Sunday, May 22, 2005

Shadows In The Shade

If one were to exclaim, ‘I’m in the shade’, the image evoked is of a person lying under a beach umbrella, or perhaps under palm trees, or maybe even on a hammock sipping Pina Caladas. But if that same person were to exclaim, ‘I’m in the shadows’, the scenes of pure relaxation and impure contentment change to scenes of scared insecurity and frigid frightfulness. True, when speaking in personalities, a ‘shady’ character and a ‘shadowy’ figure can denote the same thing; when talking in images, however, shade and shadows – though an alliteration – paint completely contrary pictures.

Of the many methods and methodologies used to unravel the mysteries of Jewish study in general and of the Babylonian Talmud in specific, there is one where Relativity holds precedent; to use the Yeshiva terminology: does this law, passage, argument, or opinion refer to the Gavra or the Cheftza – are we referring to the Subject or the Object. When we look at an object or at a subject, we can either look at it objectively or subjectively. A famed example, Chametz on Pesach: can we not eat it, or can it not be eaten? Is the subject forbidden from eating the object, or is the object forbidden from being eaten period? To add some of the Talmudic knack for the unpredictability, and as you know when two Jews meet you have three opinions, maybe both are correct?

Sitting in Hungary, the Land of Shadows – people here live in the shadow of history. The sinister shadow of the Holocaust hangs over Budapest like a shroud; the dark shadow of Communism turns the Danube into a murky abyss; the cold shadow of insecurity prompts an identity unwanted. Here, the Jews chose not to be Chosen; as one person tells me, ‘my grandmother’s dream was that all her children would marry non-Jews. When my father married a Jewish girl, his mother was heartbroken’. I know it’s hard to believe, but in this country even the Jews look at themselves as inferior.

Really, who can blame them: their families were wiped out just for being Jewish; the Judaism they were taught is one where a bullet is the messiah; and the only thing they know about being the Chosen People is that we are a people chosen to be persecuted.

They lie in the Shadows.

What is a Shadow?

When an object comes between a ray of light and a surface, the shadow is born. It has no identity of its own; it is but a reflection – if we can call it that – of light: if there were no light there would be no shadow. However, light alone cannot create a shadow; there must be a surface as well: only when light attempts the illumination of a surface, and a third party, say a person, interferes, will the shadow exist. Without light there would be only surface; without surface there would be only light; when they come together, the shadow comes out of the shadows.

Light, in Kabalistic terms, is the expression of G-d; it is Spirit. Adversely, Surface (or container, receptacle) is the means with which the light is expressed; it is Matter. Take the fine art of painting (pictures, not walls): the expression within the art – the feeling, the heart, the soul – would be the Light, the Spirit; and the means with which this expression is realized – the strokes, the colors, the body – would be the Surface, the Matter. Thus, if there were no surface the light could not surface, if there was no container to contain the light, the light would consume all. And just the same, if there were no Light, the Surface would be just that – a surface. Imagine a painting without soul: it would be a glob of paint, a bunch of misconstrued (or shall I say, misconstroked) strokes – it would be a carcass. Imagine a painting without body: it would be blank – no paint, no strokes, not even a canvass.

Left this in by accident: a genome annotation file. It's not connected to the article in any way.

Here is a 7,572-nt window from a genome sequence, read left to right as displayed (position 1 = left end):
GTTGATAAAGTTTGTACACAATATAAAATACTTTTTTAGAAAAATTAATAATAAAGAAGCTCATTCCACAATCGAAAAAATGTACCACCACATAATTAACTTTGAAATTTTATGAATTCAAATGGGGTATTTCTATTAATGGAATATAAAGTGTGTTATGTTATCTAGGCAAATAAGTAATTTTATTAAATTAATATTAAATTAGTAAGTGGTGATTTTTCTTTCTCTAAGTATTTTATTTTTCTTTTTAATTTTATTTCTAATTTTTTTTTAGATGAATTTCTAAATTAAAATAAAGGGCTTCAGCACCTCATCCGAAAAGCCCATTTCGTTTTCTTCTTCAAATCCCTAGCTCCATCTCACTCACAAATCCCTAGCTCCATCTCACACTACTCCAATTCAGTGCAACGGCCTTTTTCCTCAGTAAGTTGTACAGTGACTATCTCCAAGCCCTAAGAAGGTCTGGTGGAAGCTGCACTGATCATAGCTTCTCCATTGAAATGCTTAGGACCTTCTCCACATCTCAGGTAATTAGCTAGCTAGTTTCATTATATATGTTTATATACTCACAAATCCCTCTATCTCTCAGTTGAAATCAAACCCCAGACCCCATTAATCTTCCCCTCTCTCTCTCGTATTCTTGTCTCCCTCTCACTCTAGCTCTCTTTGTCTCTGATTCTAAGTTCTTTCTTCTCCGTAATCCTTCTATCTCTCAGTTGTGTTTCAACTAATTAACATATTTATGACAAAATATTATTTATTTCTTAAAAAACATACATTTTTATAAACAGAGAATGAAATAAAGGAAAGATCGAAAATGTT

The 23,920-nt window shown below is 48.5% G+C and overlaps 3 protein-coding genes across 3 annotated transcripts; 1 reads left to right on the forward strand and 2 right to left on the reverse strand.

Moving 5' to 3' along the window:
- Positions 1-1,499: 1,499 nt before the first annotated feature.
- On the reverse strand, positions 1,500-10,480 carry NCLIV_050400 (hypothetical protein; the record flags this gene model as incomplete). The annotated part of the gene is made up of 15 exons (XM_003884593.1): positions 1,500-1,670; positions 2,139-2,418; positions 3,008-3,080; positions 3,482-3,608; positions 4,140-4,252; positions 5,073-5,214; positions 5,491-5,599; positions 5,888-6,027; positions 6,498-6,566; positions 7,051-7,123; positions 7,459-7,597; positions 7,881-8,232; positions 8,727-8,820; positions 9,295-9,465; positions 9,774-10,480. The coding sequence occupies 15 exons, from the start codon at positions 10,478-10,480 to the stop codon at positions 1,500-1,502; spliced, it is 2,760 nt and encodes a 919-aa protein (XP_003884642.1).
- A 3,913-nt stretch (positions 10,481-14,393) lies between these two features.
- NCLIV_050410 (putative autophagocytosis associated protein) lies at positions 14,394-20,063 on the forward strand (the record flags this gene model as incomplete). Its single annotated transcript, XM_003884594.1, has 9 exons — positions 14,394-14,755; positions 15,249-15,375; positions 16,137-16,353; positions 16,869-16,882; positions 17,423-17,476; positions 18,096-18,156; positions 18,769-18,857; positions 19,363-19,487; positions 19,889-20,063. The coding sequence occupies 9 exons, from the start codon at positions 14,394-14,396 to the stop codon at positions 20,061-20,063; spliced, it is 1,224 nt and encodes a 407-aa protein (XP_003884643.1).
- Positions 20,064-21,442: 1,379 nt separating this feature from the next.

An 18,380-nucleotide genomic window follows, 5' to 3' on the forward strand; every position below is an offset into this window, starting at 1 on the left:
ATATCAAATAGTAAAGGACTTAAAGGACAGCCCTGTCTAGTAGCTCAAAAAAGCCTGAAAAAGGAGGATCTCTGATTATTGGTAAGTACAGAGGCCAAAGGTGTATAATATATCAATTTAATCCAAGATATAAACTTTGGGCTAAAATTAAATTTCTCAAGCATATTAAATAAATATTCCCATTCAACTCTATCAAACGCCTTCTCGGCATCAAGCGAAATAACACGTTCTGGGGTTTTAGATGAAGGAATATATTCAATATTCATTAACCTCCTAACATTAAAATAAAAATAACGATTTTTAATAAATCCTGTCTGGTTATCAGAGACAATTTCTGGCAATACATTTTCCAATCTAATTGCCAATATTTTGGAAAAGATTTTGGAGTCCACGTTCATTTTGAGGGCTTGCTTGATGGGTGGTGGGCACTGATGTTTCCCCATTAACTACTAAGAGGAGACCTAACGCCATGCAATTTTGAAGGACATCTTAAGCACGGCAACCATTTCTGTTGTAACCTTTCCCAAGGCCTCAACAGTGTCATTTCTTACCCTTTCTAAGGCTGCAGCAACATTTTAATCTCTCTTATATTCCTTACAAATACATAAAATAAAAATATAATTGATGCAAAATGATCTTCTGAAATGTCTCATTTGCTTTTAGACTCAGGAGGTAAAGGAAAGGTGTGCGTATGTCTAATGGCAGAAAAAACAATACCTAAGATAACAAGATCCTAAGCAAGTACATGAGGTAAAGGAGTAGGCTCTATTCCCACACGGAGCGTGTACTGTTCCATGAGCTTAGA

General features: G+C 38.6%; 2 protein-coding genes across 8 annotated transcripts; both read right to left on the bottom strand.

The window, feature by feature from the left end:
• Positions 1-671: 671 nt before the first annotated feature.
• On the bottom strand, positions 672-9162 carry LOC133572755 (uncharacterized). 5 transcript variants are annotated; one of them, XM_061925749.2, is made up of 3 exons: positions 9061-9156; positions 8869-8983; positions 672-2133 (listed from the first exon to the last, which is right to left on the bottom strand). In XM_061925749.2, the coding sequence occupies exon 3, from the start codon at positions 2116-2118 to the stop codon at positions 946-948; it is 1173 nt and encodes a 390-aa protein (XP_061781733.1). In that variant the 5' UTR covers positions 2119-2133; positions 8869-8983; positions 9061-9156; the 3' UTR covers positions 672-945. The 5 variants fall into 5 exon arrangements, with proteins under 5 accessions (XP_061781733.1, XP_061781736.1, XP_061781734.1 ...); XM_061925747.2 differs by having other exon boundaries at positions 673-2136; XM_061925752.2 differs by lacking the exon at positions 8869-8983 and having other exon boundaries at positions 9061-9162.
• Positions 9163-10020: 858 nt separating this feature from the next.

Strutting down the stuttering streets of Jerusalem – stuttering because they are so unpredictable – through the sun-drenched arches and finally reaching the shade of The Wall, I could not help but notice that here The Wall throws not a ‘shadow of coldness’ but rather a ‘shade of warmth’.

Thus the question re-arises: what is the difference between ‘a shadow’ and ‘the shade’ – they both are created by that same third party coming between the Light and the Surface?

True, when looking at Shadow and Shade objectively, they differ only in name (and even in that by only an “OW” or “E” suffix); when looking at them subjectively, however, they are as different as light and darkness. They are the same object caused by the same reasons and reasoned by the same cause. But this objective identicalness remains so only when untouched by the subject; once man gets his hands on the object, all similarities cease to remain similar:

The key word here is perception: when you look at an object how do you, the subject, perceive it? Do you see it as a means or as an end, do you see it as a good thing or a not-good thing, do you see it as a help or a hindrance, do you see it as a ladder with which you reach above or as a ditch in which you fall below?

Consequently, the difference between Shadow and Shade is not in their own natural makeup – for in that they do not differ – but rather how we perceive them: if we concentrate on the Surface the shadow is perceived, and we remain bound to the Surface; but when we concentrate on the Light the shade is conceived, and we reach passed the Surface and into the Light. There are (at least) two ways of looking at something: either as an expression of G-d or as an expression of ourselves; either we look at the Light of the object or the Surface of it.

Indeed we need both Light and Surface, the question is, however, what is the primary objective of the object, what is our priority: is it the Light or the Surface, is it the Physical or the Spiritual, is it the Object or the Subject?